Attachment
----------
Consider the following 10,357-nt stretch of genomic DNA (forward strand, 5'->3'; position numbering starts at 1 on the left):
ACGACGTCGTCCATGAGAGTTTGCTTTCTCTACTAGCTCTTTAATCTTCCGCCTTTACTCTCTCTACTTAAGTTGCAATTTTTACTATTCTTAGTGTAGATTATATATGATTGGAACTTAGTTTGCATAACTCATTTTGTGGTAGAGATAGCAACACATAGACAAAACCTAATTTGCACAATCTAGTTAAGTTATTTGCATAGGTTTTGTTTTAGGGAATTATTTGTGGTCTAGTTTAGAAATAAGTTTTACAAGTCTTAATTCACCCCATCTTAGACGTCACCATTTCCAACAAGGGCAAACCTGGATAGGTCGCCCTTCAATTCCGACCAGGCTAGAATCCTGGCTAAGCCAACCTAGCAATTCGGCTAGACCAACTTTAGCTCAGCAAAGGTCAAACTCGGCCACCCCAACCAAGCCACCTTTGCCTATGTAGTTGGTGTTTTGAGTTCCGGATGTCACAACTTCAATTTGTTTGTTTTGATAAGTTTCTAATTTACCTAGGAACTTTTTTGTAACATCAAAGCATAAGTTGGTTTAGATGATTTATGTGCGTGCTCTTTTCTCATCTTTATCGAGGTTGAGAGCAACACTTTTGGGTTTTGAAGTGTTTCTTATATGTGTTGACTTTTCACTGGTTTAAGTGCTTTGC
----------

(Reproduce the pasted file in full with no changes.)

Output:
Consider the following 10,357-nt stretch of genomic DNA (forward strand, 5'->3'; position numbering starts at 1 on the left):
ACGACGTCGTCCATGAGAGTTTGCTTTCTCTACTAGCTCTTTAATCTTCCGCCTTTACTCTCTCTACTTAAGTTGCAATTTTTACTATTCTTAGTGTAGATTATATATGATTGGAACTTAGTTTGCATAACTCATTTTGTGGTAGAGATAGCAACACATAGACAAAACCTAATTTGCACAATCTAGTTAAGTTATTTGCATAGGTTTTGTTTTAGGGAATTATTTGTGGTCTAGTTTAGAAATAAGTTTTACAAGTCTTAATTCACCCCATCTTAGACGTCACCATTTCCAACAAGGGCAAACCTGGATAGGTCGCCCTTCAATTCCGACCAGGCTAGAATCCTGGCTAAGCCAACCTAGCAATTCGGCTAGACCAACTTTAGCTCAGCAAAGGTCAAACTCGGCCACCCCAACCAAGCCACCTTTGCCTATGTAGTTGGTGTTTTGAGTTCCGGATGTCACAACTTCAATTTGTTTGTTTTGATAAGTTTCTAATTTACCTAGGAACTTTTTTGTAACATCAAAGCATAAGTTGGTTTAGATGATTTATGTGCGTGCTCTTTTCTCATCTTTATCGAGGTTGAGAGCAACACTTTTGGGTTTTGAAGTGTTTCTTATATGTGTTGACTTTTCACTGGTTTAAGTGCTTTGC